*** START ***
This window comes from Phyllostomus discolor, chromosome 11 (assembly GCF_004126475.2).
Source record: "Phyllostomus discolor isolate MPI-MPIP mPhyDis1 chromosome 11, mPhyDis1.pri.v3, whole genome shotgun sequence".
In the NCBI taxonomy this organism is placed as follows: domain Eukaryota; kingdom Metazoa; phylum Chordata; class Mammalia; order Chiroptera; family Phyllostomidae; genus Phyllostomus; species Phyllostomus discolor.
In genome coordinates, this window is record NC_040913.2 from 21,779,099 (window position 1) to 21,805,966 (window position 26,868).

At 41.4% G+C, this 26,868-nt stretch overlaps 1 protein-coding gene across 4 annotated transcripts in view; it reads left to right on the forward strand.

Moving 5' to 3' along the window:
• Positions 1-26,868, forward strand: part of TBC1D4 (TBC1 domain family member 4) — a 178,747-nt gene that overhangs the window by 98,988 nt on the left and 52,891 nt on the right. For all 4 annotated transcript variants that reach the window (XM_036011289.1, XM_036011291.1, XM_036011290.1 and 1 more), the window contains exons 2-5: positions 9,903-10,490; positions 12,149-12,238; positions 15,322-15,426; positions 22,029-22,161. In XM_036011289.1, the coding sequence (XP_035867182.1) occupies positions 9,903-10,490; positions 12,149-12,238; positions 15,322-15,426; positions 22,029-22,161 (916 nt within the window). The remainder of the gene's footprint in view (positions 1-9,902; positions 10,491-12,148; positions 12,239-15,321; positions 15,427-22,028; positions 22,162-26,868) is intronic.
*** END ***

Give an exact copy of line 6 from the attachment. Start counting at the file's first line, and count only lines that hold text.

Moving 5' to 3' along the window: